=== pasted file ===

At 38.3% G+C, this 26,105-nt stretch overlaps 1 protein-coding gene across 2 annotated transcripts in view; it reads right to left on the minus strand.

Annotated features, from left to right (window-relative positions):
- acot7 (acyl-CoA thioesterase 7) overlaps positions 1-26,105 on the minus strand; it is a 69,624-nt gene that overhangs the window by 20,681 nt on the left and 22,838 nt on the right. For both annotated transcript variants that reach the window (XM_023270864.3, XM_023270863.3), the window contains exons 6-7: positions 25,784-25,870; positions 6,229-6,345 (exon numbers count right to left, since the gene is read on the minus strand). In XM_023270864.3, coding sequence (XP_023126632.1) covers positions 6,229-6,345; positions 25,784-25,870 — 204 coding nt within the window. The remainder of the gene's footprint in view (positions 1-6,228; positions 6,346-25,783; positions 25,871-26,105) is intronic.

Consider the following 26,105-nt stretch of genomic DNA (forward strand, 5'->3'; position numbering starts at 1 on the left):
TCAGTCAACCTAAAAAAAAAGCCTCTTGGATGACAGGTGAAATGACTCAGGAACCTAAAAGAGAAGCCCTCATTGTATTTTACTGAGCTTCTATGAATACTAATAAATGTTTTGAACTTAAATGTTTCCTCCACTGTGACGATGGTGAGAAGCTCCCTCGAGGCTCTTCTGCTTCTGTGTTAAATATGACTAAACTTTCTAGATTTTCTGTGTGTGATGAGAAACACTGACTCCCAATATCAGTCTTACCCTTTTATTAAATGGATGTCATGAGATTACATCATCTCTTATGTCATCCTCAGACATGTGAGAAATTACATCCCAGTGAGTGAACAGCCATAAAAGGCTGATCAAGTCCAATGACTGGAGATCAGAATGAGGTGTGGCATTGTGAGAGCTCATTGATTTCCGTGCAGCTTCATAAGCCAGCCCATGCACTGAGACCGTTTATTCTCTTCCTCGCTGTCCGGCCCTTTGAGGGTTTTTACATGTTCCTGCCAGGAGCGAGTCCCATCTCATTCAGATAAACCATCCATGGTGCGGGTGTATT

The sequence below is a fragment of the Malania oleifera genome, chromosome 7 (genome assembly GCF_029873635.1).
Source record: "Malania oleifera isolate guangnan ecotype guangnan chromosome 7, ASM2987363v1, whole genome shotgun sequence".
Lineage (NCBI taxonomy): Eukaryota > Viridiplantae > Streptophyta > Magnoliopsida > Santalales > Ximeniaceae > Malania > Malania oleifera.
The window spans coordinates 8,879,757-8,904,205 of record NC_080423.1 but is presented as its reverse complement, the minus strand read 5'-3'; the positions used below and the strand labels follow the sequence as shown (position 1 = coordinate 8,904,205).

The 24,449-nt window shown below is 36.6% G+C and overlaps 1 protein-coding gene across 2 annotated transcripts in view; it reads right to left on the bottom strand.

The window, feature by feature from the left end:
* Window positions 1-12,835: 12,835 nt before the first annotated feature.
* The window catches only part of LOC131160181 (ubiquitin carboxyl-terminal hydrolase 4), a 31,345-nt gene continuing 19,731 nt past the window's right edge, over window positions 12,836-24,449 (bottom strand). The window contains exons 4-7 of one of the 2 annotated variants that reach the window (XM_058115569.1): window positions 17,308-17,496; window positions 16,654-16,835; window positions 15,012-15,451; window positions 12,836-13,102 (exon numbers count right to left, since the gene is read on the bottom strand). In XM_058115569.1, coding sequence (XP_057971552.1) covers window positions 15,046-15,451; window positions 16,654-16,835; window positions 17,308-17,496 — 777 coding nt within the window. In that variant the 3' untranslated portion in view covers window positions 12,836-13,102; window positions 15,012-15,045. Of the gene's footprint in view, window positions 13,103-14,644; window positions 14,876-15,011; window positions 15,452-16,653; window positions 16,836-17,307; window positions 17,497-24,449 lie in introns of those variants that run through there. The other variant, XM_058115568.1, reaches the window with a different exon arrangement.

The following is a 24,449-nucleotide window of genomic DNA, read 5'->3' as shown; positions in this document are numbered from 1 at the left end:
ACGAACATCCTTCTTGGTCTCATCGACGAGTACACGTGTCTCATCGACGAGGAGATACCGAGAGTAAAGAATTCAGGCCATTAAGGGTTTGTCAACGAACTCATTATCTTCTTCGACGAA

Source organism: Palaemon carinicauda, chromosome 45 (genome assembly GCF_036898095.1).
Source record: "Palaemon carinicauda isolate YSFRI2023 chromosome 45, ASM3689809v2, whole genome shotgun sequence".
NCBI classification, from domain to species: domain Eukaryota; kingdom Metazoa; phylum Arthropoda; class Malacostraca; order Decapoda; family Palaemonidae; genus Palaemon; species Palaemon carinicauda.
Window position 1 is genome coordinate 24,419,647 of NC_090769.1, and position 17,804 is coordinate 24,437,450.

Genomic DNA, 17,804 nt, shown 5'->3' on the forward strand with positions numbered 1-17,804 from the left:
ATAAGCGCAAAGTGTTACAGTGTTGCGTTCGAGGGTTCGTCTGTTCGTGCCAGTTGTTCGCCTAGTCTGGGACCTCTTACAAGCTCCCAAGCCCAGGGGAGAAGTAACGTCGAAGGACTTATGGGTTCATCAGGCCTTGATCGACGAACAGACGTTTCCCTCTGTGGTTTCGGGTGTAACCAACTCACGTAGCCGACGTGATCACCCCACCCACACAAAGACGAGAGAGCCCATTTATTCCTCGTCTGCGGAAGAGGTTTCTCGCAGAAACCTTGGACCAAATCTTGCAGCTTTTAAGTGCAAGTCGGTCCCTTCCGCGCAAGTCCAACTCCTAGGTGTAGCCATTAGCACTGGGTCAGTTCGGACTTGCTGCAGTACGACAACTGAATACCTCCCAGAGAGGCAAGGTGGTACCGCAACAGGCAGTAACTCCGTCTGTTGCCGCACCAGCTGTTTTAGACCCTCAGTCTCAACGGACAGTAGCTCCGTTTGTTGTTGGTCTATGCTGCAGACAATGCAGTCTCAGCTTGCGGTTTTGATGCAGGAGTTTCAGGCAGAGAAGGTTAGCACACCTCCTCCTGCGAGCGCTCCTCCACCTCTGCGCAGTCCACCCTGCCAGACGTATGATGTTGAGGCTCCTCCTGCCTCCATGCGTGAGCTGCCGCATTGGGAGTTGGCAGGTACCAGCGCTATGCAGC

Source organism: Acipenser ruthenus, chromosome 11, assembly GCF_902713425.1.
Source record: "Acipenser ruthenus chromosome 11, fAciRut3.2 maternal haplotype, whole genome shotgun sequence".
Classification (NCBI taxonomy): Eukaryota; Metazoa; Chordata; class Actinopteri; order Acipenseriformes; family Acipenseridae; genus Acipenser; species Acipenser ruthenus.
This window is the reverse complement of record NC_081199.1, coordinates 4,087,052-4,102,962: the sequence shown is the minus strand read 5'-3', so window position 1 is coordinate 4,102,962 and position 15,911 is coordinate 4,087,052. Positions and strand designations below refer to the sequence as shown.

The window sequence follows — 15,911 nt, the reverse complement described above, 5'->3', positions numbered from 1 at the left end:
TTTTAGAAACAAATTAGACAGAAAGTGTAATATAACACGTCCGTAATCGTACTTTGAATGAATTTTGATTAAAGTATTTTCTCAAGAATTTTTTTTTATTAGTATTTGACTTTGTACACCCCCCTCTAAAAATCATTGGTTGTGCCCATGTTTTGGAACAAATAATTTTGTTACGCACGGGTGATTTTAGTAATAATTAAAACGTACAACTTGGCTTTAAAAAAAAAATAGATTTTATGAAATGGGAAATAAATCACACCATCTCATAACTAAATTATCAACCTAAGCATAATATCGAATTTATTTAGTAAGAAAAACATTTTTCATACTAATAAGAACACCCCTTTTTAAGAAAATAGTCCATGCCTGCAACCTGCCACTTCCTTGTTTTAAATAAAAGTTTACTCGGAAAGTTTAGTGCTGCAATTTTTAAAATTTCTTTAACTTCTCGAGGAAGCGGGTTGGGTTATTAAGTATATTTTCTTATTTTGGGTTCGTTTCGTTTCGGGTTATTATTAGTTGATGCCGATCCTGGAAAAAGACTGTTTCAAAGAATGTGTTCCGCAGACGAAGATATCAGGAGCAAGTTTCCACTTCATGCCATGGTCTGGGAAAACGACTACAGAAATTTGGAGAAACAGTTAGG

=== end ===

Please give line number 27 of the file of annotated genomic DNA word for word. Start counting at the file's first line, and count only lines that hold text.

TTTTAGAAACAAATTAGACAGAAAGTGTAATATAACACGTCCGTAATCGTACTTTGAATGAATTTTGATTAAAGTATTTTCTCAAGAATTTTTTTTTATTAGTATTTGACTTTGTACACCCCCCTCTAAAAATCATTGGTTGTGCCCATGTTTTGGAACAAATAATTTTGTTACGCACGGGTGATTTTAGTAATAATTAAAACGTACAACTTGGCTTTAAAAAAAAAATAGATTTTATGAAATGGGAAATAAATCACACCATCTCATAACTAAATTATCAACCTAAGCATAATATCGAATTTATTTAGTAAGAAAAACATTTTTCATACTAATAAGAACACCCCTTTTTAAGAAAATAGTCCATGCCTGCAACCTGCCACTTCCTTGTTTTAAATAAAAGTTTACTCGGAAAGTTTAGTGCTGCAATTTTTAAAATTTCTTTAACTTCTCGAGGAAGCGGGTTGGGTTATTAAGTATATTTTCTTATTTTGGGTTCGTTTCGTTTCGGGTTATTATTAGTTGATGCCGATCCTGGAAAAAGACTGTTTCAAAGAATGTGTTCCGCAGACGAAGATATCAGGAGCAAGTTTCCACTTCATGCCATGGTCTGGGAAAACGACTACAGAAATTTGGAGAAACAGTTAGG